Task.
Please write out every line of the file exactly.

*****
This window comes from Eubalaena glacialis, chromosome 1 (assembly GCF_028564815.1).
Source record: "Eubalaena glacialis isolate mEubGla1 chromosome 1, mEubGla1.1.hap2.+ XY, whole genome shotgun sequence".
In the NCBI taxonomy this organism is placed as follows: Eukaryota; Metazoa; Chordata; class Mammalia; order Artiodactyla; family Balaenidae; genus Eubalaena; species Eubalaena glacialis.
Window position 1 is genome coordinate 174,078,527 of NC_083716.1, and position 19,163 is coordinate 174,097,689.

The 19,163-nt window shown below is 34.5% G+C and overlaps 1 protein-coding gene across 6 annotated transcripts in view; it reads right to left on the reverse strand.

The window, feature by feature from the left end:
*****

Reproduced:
This window comes from Eubalaena glacialis, chromosome 1 (assembly GCF_028564815.1).
Source record: "Eubalaena glacialis isolate mEubGla1 chromosome 1, mEubGla1.1.hap2.+ XY, whole genome shotgun sequence".
In the NCBI taxonomy this organism is placed as follows: Eukaryota; Metazoa; Chordata; class Mammalia; order Artiodactyla; family Balaenidae; genus Eubalaena; species Eubalaena glacialis.
Window position 1 is genome coordinate 174,078,527 of NC_083716.1, and position 19,163 is coordinate 174,097,689.

The 19,163-nt window shown below is 34.5% G+C and overlaps 1 protein-coding gene across 6 annotated transcripts in view; it reads right to left on the reverse strand.

The window, feature by feature from the left end: